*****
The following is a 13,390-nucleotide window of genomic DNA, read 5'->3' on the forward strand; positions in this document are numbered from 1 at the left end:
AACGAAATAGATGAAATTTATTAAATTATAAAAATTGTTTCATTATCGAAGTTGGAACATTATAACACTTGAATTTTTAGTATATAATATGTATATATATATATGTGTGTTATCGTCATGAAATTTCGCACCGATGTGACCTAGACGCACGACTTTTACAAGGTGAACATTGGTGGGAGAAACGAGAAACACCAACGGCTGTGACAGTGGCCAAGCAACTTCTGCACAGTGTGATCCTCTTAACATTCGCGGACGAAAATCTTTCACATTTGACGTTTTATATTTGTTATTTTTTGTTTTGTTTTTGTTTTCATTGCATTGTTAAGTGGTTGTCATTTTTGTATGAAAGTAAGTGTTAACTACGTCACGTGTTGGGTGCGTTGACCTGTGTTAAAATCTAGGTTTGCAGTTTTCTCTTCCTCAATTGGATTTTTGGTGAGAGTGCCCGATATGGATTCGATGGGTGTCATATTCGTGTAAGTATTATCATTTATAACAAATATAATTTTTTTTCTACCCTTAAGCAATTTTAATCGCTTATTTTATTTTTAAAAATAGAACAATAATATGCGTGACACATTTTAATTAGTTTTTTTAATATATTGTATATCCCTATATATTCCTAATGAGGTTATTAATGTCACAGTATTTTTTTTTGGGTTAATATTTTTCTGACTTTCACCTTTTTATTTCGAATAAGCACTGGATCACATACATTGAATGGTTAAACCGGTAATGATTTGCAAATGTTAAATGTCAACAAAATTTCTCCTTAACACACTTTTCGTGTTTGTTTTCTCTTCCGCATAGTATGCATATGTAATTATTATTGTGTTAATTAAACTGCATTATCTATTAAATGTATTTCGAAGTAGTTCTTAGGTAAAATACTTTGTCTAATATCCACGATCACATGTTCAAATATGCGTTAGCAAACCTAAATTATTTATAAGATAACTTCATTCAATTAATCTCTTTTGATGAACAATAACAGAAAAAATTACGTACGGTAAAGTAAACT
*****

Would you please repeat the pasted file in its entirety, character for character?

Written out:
The following is a 13,390-nucleotide window of genomic DNA, read 5'->3' on the forward strand; positions in this document are numbered from 1 at the left end:
AACGAAATAGATGAAATTTATTAAATTATAAAAATTGTTTCATTATCGAAGTTGGAACATTATAACACTTGAATTTTTAGTATATAATATGTATATATATATATGTGTGTTATCGTCATGAAATTTCGCACCGATGTGACCTAGACGCACGACTTTTACAAGGTGAACATTGGTGGGAGAAACGAGAAACACCAACGGCTGTGACAGTGGCCAAGCAACTTCTGCACAGTGTGATCCTCTTAACATTCGCGGACGAAAATCTTTCACATTTGACGTTTTATATTTGTTATTTTTTGTTTTGTTTTTGTTTTCATTGCATTGTTAAGTGGTTGTCATTTTTGTATGAAAGTAAGTGTTAACTACGTCACGTGTTGGGTGCGTTGACCTGTGTTAAAATCTAGGTTTGCAGTTTTCTCTTCCTCAATTGGATTTTTGGTGAGAGTGCCCGATATGGATTCGATGGGTGTCATATTCGTGTAAGTATTATCATTTATAACAAATATAATTTTTTTTCTACCCTTAAGCAATTTTAATCGCTTATTTTATTTTTAAAAATAGAACAATAATATGCGTGACACATTTTAATTAGTTTTTTTAATATATTGTATATCCCTATATATTCCTAATGAGGTTATTAATGTCACAGTATTTTTTTTTGGGTTAATATTTTTCTGACTTTCACCTTTTTATTTCGAATAAGCACTGGATCACATACATTGAATGGTTAAACCGGTAATGATTTGCAAATGTTAAATGTCAACAAAATTTCTCCTTAACACACTTTTCGTGTTTGTTTTCTCTTCCGCATAGTATGCATATGTAATTATTATTGTGTTAATTAAACTGCATTATCTATTAAATGTATTTCGAAGTAGTTCTTAGGTAAAATACTTTGTCTAATATCCACGATCACATGTTCAAATATGCGTTAGCAAACCTAAATTATTTATAAGATAACTTCATTCAATTAATCTCTTTTGATGAACAATAACAGAAAAAATTACGTACGGTAAAGTAAACT